Issue 7: The Service must continue to protect all migratory birds 
until it promulgates the final list of nonnative species.
    Service Response: The Service can only enforce the prohibitions of 
the MBTA as they exist. To the extent that those prohibitions ever 
applied to nonnative species, they no longer applied as of December 8, 
2004. As discussed above, the publication of this final list does not 
have any legal effect. Even if it did, this issue is now moot with 
publication of the final list.

[[Page 12713]]

    Issue 8: One reviewer noted that the MBTRA does little to resolve 
the problems caused by nonnative birds in the Hawaiian Islands, where 
at least seven species native to the continental United States have 
been intentionally introduced and established, with some of them now 
being detrimental to native wildlife.
    Service Response: The MBTA and the international migratory bird 
conventions do not allow the exemption of species on a geographic 
basis. If a species is native anywhere in the United States or its 
territories and belongs to a family covered by one or more of the four 
conventions, it is protected anywhere and everywhere that the MBTA 
applies. Federal regulations implementing the MBTA authorize mechanisms 
such as depredation permits or depredation orders that may be used to 
grant local authorities greater leeway in dealing with situations in 
which protected migratory birds are causing damage to agricultural 
crops, livestock, or wildlife, or when causing a health hazard or other 
    Issue 9: One reviewer argued that nothing in the MBTA or the MBTRA 
prevents the Service from affording the protection of the MBTA to 
species that belong to families not covered by any of the underlying 
migratory bird treaties, and suggested biologically-based criteria that 
would consider the population status of a species and its need for 
conservation action rather than the inclusion or exclusion of a family 
in one or more of the treaties.
    Service Response: We disagree. Neither the MBTA nor the MBTRA 
provide us the authority to grant MBTA protection to species that (a) 
don't belong to any of the 69 families covered by the Canadian, 
Mexican, or Russian conventions; or (b) aren't specifically listed in 
the Japanese or Russian conventions. The inclusion of species that 
belong to families not currently covered by any of the conventions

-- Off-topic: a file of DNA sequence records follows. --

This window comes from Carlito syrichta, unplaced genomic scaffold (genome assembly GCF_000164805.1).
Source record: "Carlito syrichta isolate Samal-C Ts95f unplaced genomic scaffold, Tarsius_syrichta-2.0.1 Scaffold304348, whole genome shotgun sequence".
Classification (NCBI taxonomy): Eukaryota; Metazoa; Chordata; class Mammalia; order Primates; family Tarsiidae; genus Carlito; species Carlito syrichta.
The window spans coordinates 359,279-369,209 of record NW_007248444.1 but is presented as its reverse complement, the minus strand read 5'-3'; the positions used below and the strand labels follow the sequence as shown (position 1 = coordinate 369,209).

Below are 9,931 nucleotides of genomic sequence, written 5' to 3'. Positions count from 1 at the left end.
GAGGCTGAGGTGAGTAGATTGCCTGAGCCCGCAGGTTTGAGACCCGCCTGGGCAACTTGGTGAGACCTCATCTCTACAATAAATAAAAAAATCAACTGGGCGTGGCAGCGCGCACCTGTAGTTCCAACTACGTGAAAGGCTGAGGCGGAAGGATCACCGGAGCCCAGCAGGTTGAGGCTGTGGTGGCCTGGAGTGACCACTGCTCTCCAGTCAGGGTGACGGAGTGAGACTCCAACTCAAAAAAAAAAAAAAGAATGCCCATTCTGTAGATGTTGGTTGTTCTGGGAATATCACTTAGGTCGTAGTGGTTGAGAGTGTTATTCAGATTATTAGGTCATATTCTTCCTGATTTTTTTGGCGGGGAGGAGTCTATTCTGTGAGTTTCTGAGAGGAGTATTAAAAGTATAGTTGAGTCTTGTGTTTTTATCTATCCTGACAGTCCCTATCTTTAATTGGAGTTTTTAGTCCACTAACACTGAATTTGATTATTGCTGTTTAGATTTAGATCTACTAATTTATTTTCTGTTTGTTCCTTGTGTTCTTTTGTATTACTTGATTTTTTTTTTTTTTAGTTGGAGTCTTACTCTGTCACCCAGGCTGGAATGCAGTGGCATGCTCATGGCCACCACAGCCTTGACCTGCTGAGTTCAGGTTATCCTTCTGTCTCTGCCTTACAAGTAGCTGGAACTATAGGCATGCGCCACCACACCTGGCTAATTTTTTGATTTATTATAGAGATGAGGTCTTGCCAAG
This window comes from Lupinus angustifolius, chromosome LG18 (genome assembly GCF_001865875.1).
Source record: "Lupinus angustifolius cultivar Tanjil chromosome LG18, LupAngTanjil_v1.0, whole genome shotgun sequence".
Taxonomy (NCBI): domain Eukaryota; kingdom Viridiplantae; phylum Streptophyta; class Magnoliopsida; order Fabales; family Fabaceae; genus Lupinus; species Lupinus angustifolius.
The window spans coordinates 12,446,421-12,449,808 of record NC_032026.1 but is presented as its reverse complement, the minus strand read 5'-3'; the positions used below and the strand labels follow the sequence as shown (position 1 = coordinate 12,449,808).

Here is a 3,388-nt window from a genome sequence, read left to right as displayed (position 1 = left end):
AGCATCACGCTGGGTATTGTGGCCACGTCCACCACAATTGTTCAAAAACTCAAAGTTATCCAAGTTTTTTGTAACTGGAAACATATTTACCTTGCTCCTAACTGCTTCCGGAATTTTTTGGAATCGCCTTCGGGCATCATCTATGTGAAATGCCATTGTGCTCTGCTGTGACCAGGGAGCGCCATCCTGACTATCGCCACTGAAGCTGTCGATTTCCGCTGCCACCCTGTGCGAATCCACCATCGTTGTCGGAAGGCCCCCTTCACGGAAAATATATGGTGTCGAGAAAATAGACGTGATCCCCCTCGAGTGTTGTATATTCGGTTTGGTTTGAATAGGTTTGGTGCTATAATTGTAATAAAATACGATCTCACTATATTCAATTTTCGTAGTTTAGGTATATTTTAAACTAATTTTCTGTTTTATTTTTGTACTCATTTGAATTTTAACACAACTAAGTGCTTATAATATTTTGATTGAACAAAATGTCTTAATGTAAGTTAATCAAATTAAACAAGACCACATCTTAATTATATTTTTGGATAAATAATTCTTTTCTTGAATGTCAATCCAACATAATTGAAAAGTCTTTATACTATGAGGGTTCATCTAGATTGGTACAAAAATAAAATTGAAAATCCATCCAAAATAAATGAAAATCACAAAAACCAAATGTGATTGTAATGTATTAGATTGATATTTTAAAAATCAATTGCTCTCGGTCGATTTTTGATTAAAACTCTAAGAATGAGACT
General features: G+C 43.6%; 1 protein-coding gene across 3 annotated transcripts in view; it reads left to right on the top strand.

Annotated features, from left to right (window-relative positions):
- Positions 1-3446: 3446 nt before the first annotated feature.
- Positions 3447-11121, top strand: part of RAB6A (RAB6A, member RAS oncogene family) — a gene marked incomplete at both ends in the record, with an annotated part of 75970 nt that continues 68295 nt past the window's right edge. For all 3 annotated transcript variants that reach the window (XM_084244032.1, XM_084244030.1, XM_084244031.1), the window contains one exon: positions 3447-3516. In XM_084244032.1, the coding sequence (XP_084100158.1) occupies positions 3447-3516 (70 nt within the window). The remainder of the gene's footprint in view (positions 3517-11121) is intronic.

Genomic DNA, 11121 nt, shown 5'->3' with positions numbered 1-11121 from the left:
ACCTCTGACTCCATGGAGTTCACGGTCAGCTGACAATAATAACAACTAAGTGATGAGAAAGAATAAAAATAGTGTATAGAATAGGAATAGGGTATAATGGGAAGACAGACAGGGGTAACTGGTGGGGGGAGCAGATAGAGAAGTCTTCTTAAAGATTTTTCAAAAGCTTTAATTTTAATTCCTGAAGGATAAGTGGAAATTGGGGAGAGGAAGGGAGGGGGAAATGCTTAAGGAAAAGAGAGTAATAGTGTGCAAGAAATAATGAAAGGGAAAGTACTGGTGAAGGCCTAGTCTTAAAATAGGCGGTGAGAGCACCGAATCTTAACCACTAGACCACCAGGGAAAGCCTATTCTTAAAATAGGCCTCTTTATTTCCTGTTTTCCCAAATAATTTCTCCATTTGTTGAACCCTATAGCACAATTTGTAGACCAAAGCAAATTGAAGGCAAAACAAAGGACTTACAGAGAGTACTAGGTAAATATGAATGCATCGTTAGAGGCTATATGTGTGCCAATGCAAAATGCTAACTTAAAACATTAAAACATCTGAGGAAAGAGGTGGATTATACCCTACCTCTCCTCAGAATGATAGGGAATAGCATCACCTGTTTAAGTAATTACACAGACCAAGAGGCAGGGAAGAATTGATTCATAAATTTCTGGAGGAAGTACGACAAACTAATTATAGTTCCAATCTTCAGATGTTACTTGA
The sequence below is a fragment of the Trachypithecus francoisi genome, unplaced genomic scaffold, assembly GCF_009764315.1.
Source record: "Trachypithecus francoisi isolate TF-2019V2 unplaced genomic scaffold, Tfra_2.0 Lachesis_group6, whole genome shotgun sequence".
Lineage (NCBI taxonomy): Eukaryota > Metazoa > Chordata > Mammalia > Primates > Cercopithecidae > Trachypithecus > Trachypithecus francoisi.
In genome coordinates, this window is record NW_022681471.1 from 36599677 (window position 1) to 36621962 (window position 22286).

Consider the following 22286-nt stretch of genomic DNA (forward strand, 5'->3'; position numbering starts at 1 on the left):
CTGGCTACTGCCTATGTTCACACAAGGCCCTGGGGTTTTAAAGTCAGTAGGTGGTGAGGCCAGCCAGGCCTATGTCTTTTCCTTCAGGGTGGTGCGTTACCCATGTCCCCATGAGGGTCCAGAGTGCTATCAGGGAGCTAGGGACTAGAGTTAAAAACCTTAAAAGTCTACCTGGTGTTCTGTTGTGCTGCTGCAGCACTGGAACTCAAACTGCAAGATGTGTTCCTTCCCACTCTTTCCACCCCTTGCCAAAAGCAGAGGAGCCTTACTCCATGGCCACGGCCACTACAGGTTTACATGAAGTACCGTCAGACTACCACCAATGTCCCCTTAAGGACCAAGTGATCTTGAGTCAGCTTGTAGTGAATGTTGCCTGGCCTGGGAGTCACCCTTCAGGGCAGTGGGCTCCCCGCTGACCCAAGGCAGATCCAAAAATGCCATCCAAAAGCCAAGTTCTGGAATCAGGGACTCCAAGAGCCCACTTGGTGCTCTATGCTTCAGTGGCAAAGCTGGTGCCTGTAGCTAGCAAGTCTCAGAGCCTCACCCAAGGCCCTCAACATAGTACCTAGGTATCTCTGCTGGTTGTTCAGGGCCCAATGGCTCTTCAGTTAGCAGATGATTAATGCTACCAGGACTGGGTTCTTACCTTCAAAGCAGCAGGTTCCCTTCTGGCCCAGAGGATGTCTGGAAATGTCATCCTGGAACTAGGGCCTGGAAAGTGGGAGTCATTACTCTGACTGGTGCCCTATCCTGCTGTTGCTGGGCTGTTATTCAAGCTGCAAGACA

(such as Psittacidae or Timaliidae, for example) would require an 
amendment to one of the conventions to expand the families to which it 
applies (this was done with respect to the treaty with Mexico in 1972), 
or an amendment to the MBTA applying its prohibitions to species not 
covered by any of the treaties.
    Issue 10: Many of the 770 private citizens opposed to the Service's 
determination that these species are not subject to the protection of 
the MBTA expressed the view that publication of the list ``will declare 
an open season on the killing of over a hundred species of birds, and 
mark the beginning of a mass slaughter campaign against mute swans.''
    Service Response: Of the 124 species included on the final list, 
only one, the mute swan, has ever been treated as Federally protected 
under the MBTA. See Hill v. Norton, 275 F. 3d 98 (D.C. Cir. 2001). By 
declaring that the MBTA does not apply to nonnative human-introduced 
species, the MBTRA merely restores the status quo that prevailed during 
the first 83 years of the MBTA. More than 100 species of nonnative 
migratory birds have been introduced into the United States or its 
territories since enactment of the MBTA in 1918. In the absence of 
Federal protection, 18 of those species successfully established self-
sustaining breeding populations. Today, 16 of these 18 species continue 
to maintain thriving breeding populations and several have expanded 
their ranges dramatically, all in the continued absence of Federal 
protection. In publishing this list, we do not ``declare on open 
season'' or promote the killing of any species; we merely list the 
species that are not Federally protected under the MBTA because they 
are nonnative and human-introduced.

What Determination Did the Service Make Regarding the Mute Swan?

    Because of the previous litigation regarding the mute swan, and 
because of the comments we received asserting that the mute swan is a 
native species, we have decided to treat the comments received from 
MBTA Advocates on the proposed list as a petition for rulemaking 
pursuant to the Administrative Procedure Act, 5 U.S.C. 553(e), to add 
the mute swan to the list of birds covered by the MBTA found at 50 CFR 
10.13. As noted above, the list of nonnative species in this notice is 
published for information purposes, and does not constitute a binding 
factual determination by the agency with respect to any of the species 
listed. In contrast, we have made, in response to the mute swan 
petition, a factual determination that the mute swan is not native to 
the United States or its territories. In a separate letter, we have 
informed MBTA Advocates that we have denied their petition. Members of 
the public may at any time provide the Service with information 
concerning whether (a) birds currently listed in 50 CFR 10.13 are not